Dual-Dated 1776~2026 Cent and Nickel Recommended for Semiquincentennial


Dual-dated Lincoln cents and Jefferson nickels have been recommended as a part of the United States’ 250th anniversary celebration in 2026, with circulating coins set to undergo redesign solely for that year.

Recommended 2026 Semiquincentennial Lincoln cent design
Recommended 2026 Semiquincentennial Lincoln cent design

Seven U.S. Mint proposed designs — four for the cent and three for the nickel — were reviewed by the Citizens Coinage Advisory Committee (CCAC) on Feb. 27 and by the Commission of Fine Arts (CFA) on Feb. 15.

Both committees preferred the date range options of 1776 and 2026, separated by a tilde (~), over combinations of date(s) and privy mark. The proposed privy mark showcases “250” within an illustration of the Liberty Bell.

A close-up of a small privy mark proposed for 2026 coinage
A close-up of a small privy mark proposed for 2026 coinage

Of note, while other circulating coins will see redesigns in 2026 for both their obverses and reverses, the 1-cent and 5-cent coins will not, according to the U.S. Mint, “for various production reasons.”

Recommended 2026 Semiquincentennial Jefferson nickel design
Recommended 2026 Semiquincentennial Jefferson nickel design

Some members of the CCAC showed support for the addition of the privy mark, especially for the cent, while most considered the nickel’s design too busy with its inclusion. As for the CFA, their recommendation letter for the designs noted, in part:

"For both coins, the Commission members recommended Option 1, which would augment the minting year to provide the commemorative date range of 1776–2026. They commented that the simplicity of this modification would be appropriate for these small coins, while the other alternatives containing a Liberty Bell privy mark and the number ‘250’ would add excessive and illegible complexity. Acknowledging the intent to develop distinct designs for the two coins, they said this differentiation is already sufficiently achieved by the treatment of the word ‘Liberty’ — typeset on the one-cent coin, and in Thomas Jefferson’s cursive script on the five-cent coin."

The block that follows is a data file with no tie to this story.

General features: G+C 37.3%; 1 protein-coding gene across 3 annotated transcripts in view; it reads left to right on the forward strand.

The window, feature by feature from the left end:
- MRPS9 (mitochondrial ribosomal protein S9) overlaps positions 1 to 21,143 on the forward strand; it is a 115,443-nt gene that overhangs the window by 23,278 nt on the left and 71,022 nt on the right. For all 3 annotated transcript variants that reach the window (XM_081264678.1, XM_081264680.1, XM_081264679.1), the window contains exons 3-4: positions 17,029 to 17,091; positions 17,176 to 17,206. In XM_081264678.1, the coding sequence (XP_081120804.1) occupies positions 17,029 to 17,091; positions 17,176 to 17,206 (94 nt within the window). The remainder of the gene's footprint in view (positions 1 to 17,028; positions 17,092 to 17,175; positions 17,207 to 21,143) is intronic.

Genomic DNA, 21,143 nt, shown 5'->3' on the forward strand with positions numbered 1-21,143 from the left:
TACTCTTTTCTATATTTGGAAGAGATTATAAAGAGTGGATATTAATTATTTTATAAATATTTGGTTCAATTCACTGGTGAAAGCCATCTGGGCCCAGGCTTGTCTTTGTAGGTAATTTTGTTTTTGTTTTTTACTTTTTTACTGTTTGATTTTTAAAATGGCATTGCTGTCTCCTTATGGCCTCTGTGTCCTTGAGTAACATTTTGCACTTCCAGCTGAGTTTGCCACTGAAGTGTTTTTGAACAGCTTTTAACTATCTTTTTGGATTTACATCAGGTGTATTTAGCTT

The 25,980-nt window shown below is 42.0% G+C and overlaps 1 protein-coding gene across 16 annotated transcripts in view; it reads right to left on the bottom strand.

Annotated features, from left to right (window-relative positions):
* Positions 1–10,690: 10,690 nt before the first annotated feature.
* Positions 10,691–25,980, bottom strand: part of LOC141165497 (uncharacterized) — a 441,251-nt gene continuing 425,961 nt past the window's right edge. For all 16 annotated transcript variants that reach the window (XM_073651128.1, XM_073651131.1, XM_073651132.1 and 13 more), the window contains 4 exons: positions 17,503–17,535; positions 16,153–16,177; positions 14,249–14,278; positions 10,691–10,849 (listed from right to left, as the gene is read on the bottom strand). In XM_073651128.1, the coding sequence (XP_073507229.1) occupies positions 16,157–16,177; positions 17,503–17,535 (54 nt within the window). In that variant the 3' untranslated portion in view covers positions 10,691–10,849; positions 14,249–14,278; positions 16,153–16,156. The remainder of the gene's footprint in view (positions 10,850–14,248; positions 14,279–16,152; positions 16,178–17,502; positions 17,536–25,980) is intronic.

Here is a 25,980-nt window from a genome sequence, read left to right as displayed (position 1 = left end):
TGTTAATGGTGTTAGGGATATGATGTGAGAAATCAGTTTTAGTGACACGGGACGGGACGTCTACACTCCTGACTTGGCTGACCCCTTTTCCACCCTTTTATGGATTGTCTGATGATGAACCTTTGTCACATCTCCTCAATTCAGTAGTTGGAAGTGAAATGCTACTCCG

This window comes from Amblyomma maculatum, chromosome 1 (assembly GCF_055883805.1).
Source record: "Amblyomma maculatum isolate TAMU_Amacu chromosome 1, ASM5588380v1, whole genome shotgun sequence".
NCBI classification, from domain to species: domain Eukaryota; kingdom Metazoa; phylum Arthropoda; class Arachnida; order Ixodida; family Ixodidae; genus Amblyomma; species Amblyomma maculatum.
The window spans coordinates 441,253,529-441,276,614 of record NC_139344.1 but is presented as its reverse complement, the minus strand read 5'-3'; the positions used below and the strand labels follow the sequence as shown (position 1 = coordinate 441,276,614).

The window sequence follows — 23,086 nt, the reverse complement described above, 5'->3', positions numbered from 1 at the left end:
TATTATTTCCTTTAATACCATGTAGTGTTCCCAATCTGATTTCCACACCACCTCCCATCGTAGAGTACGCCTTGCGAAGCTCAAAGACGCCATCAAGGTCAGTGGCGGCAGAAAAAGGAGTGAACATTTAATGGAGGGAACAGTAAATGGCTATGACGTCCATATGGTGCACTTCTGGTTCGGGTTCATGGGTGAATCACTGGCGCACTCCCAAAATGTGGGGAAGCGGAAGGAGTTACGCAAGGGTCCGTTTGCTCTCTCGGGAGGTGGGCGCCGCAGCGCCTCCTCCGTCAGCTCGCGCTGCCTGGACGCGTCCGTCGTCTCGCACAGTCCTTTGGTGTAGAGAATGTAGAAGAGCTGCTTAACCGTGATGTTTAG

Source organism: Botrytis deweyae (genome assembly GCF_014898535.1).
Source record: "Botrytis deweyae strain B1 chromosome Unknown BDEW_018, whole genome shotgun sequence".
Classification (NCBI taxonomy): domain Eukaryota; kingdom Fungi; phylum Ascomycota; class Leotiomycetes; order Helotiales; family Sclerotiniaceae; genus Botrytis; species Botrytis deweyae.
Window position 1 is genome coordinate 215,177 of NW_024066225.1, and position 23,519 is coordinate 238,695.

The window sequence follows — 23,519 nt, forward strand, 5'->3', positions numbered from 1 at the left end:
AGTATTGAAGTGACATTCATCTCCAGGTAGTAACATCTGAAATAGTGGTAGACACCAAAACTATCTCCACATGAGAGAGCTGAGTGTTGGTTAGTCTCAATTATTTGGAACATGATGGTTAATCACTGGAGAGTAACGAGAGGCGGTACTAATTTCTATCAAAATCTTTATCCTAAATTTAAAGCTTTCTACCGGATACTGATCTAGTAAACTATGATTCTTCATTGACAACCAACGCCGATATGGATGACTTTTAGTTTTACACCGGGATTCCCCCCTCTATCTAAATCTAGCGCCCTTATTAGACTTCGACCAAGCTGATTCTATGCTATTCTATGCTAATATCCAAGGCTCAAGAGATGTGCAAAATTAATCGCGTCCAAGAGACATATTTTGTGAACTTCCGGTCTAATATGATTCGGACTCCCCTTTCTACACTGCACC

In line with earlier discussions, for those who appreciate the privy mark, it is expected to appear on each of the “Best of the Mint” 2026 Semiquincentennial Gold Coins and Silver Medals.

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Thumbs up to both designs.

E 1

I’ll be looking forward to those 2026 pennies.

Donald Nicholson

I’m hoping for the new design to include the liberty Bell on the obverse with the Lincoln memorial and Monticello on the reverse

Eagle One

Two years away, but still looking forward to these 2026 coins. Mostly the Lincoln Cent.

Frankie Fontaine

ANOTHER gold Mercury, another gold Sai t, etc., boring. Privy whatever as with. The prior privy, and W state quarters, and even the 2008 minor coinage it will never see circulation. Kids will never see these spend money anymore. Completely new designs, my check all the fancy, and maybe terminating the penny after 2026? Know too many special interest.


How long have ppl called for the termination of the penny? 50 years? 70 years? Lol. Clearly its here to stay.

Chris Terp

Thumbs up for the privy mark. Should be on all the 2026 coin designs.

Raymond Santoro

These are disappointing, it’s not much of a change at all. Why not bring back the Indian sent for a year, or the Buffalo nickel? We’ve had the same tired designs of dead presidents for way too long. They say the cent is too small for a design change, yet the dime is going to be changed for this year?


I agree 100%! The “for production reasons” excuse seems entirely bogus.


I thought I was the only person tired of the ‘dead presidents’ on all of our circulating coinage. It seems odd to me that ‘americans’ are tearing down their statues all over the country, yet we refuse to remove their portraits from coins.


I agree. It’s a Centennial celebration. Come up with a Centennial design with a uniqueness of its own. The Indian head penny and Buffalo nickel are a good place to start, or design on coins 250 years ago.


It’s clean & simple. I do like the liberty bell between the years reminds as a kid & its a clean iconic American symbol that i wish we used more.